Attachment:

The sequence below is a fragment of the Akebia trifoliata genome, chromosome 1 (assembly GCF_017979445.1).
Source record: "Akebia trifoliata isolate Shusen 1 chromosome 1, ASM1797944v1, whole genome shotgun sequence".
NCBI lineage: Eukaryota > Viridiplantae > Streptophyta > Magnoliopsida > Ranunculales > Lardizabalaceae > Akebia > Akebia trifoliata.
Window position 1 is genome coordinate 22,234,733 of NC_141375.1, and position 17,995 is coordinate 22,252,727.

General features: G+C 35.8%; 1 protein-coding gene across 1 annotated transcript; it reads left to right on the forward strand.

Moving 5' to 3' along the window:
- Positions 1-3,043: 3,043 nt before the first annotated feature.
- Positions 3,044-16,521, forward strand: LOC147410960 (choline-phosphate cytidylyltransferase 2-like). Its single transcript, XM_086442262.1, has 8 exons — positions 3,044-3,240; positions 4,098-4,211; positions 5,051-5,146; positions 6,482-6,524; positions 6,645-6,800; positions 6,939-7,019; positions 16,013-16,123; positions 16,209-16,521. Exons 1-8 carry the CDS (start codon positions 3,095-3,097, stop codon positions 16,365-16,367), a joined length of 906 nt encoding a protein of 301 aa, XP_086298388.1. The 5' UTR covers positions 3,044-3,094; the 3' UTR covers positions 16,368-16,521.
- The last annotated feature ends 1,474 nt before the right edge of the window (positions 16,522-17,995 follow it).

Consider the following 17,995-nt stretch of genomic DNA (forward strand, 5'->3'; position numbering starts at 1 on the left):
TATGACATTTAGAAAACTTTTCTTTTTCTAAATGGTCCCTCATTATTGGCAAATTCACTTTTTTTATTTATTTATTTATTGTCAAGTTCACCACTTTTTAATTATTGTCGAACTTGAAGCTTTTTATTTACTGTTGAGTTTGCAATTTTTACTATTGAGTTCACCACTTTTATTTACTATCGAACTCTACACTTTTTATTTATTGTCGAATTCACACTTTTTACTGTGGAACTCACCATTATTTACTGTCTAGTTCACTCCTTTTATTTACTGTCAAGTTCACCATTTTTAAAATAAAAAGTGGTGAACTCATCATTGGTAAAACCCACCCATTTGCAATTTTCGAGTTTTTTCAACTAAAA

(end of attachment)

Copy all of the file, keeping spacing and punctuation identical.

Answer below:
The sequence below is a fragment of the Akebia trifoliata genome, chromosome 1 (assembly GCF_017979445.1).
Source record: "Akebia trifoliata isolate Shusen 1 chromosome 1, ASM1797944v1, whole genome shotgun sequence".
NCBI lineage: Eukaryota > Viridiplantae > Streptophyta > Magnoliopsida > Ranunculales > Lardizabalaceae > Akebia > Akebia trifoliata.
Window position 1 is genome coordinate 22,234,733 of NC_141375.1, and position 17,995 is coordinate 22,252,727.

General features: G+C 35.8%; 1 protein-coding gene across 1 annotated transcript; it reads left to right on the forward strand.

Moving 5' to 3' along the window:
- Positions 1-3,043: 3,043 nt before the first annotated feature.
- Positions 3,044-16,521, forward strand: LOC147410960 (choline-phosphate cytidylyltransferase 2-like). Its single transcript, XM_086442262.1, has 8 exons — positions 3,044-3,240; positions 4,098-4,211; positions 5,051-5,146; positions 6,482-6,524; positions 6,645-6,800; positions 6,939-7,019; positions 16,013-16,123; positions 16,209-16,521. Exons 1-8 carry the CDS (start codon positions 3,095-3,097, stop codon positions 16,365-16,367), a joined length of 906 nt encoding a protein of 301 aa, XP_086298388.1. The 5' UTR covers positions 3,044-3,094; the 3' UTR covers positions 16,368-16,521.
- The last annotated feature ends 1,474 nt before the right edge of the window (positions 16,522-17,995 follow it).

Consider the following 17,995-nt stretch of genomic DNA (forward strand, 5'->3'; position numbering starts at 1 on the left):
TATGACATTTAGAAAACTTTTCTTTTTCTAAATGGTCCCTCATTATTGGCAAATTCACTTTTTTTATTTATTTATTTATTGTCAAGTTCACCACTTTTTAATTATTGTCGAACTTGAAGCTTTTTATTTACTGTTGAGTTTGCAATTTTTACTATTGAGTTCACCACTTTTATTTACTATCGAACTCTACACTTTTTATTTATTGTCGAATTCACACTTTTTACTGTGGAACTCACCATTATTTACTGTCTAGTTCACTCCTTTTATTTACTGTCAAGTTCACCATTTTTAAAATAAAAAGTGGTGAACTCATCATTGGTAAAACCCACCCATTTGCAATTTTCGAGTTTTTTCAACTAAAA